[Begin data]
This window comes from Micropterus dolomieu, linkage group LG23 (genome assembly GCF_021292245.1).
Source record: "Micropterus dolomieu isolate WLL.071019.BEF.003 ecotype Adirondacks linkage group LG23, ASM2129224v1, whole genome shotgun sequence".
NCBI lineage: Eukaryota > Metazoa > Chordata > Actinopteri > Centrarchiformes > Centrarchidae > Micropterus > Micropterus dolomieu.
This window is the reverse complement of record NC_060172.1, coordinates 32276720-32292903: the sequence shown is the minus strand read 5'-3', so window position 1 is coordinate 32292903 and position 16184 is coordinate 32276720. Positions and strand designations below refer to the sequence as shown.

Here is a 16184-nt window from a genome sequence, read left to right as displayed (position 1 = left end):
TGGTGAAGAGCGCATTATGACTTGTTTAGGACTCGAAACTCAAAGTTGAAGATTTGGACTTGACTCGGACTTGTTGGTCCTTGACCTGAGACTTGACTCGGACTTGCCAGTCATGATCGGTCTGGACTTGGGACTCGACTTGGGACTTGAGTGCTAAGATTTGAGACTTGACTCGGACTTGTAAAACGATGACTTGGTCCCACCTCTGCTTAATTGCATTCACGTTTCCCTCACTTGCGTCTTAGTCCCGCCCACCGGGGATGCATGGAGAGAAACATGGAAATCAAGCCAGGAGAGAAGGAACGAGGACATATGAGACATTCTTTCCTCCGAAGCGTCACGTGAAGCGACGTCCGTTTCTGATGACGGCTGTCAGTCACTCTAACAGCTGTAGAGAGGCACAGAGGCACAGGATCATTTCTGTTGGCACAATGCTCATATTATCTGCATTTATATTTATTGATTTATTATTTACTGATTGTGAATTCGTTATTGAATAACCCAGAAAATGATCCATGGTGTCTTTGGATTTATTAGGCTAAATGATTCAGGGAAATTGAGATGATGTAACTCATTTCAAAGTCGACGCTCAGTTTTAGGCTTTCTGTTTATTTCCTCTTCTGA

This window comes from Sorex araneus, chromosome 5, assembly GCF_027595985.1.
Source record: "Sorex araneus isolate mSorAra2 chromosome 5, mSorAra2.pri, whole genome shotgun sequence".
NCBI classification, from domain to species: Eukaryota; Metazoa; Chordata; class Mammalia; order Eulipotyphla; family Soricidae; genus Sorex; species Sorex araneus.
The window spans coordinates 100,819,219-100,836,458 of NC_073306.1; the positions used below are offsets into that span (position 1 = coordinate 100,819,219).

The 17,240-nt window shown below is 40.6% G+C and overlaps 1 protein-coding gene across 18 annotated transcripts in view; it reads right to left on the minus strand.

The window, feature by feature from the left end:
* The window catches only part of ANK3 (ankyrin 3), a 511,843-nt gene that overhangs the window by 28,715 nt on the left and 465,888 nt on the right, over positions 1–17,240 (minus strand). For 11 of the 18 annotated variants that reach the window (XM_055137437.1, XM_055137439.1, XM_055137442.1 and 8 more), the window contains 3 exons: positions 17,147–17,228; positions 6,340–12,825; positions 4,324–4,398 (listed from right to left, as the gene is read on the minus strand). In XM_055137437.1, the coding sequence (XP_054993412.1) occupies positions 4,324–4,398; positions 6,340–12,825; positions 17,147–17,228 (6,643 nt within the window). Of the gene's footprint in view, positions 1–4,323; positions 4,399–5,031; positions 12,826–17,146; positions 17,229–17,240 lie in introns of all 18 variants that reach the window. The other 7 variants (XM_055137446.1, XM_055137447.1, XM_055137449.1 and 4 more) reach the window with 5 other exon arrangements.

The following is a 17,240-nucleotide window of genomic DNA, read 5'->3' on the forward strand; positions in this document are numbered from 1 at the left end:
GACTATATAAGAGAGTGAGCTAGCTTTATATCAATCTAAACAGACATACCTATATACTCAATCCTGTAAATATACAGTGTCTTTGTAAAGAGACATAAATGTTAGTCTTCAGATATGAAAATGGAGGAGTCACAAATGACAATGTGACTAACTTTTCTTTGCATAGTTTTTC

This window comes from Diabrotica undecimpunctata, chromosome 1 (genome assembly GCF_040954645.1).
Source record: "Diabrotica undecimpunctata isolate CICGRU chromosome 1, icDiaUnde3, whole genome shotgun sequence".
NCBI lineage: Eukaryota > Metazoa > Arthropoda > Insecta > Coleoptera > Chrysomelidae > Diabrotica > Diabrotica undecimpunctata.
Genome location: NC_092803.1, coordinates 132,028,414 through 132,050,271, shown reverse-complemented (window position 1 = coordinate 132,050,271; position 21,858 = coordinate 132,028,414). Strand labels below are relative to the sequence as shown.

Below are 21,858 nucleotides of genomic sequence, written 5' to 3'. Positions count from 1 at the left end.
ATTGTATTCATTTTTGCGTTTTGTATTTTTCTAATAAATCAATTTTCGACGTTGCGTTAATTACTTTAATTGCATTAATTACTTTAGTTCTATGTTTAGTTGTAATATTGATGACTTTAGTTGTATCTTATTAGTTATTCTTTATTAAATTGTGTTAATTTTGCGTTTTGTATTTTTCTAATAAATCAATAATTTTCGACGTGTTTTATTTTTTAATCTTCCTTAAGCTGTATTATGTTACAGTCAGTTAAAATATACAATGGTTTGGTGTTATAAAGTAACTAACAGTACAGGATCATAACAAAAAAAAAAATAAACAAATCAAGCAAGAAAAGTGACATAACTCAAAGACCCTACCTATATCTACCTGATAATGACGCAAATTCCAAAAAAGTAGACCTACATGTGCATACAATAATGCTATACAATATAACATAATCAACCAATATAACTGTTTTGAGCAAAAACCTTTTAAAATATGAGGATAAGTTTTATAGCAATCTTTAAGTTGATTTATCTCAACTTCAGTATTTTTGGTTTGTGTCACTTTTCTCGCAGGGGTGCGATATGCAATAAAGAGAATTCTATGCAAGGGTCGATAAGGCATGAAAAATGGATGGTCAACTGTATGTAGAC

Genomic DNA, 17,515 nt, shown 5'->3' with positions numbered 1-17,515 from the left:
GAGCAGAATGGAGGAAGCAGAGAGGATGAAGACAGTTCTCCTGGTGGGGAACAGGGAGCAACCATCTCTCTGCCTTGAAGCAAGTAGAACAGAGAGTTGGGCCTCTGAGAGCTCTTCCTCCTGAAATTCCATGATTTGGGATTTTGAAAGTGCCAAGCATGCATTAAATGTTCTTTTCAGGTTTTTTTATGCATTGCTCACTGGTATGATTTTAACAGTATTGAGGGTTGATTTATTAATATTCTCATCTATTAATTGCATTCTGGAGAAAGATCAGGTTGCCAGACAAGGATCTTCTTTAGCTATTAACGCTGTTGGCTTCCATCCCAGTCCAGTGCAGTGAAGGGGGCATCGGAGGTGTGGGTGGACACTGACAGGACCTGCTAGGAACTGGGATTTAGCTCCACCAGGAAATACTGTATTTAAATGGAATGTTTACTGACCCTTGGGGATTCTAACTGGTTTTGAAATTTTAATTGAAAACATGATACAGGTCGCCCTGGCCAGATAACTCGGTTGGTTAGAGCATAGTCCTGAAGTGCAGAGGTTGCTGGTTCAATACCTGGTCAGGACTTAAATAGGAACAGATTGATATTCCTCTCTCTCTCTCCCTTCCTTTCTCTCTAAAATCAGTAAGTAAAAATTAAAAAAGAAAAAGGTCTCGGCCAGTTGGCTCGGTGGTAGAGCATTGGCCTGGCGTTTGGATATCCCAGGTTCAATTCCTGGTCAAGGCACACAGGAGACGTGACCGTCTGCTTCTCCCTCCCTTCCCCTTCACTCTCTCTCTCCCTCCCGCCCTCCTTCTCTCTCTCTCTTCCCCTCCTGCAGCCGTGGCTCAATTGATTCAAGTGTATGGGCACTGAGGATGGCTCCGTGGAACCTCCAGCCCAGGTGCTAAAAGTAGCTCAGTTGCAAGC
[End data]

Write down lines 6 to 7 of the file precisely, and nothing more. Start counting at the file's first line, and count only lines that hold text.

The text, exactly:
TGGTGAAGAGCGCATTATGACTTGTTTAGGACTCGAAACTCAAAGTTGAAGATTTGGACTTGACTCGGACTTGTTGGTCCTTGACCTGAGACTTGACTCGGACTTGCCAGTCATGATCGGTCTGGACTTGGGACTCGACTTGGGACTTGAGTGCTAAGATTTGAGACTTGACTCGGACTTGTAAAACGATGACTTGGTCCCACCTCTGCTTAATTGCATTCACGTTTCCCTCACTTGCGTCTTAGTCCCGCCCACCGGGGATGCATGGAGAGAAACATGGAAATCAAGCCAGGAGAGAAGGAACGAGGACATATGAGACATTCTTTCCTCCGAAGCGTCACGTGAAGCGACGTCCGTTTCTGATGACGGCTGTCAGTCACTCTAACAGCTGTAGAGAGGCACAGAGGCACAGGATCATTTCTGTTGGCACAATGCTCATATTATCTGCATTTATATTTATTGATTTATTATTTACTGATTGTGAATTCGTTATTGAATAACCCAGAAAATGATCCATGGTGTCTTTGGATTTATTAGGCTAAATGATTCAGGGAAATTGAGATGATGTAACTCATTTCAAAGTCGACGCTCAGTTTTAGGCTTTCTGTTTATTTCCTCTTCTGA

This window comes from Sorex araneus, chromosome 5, assembly GCF_027595985.1.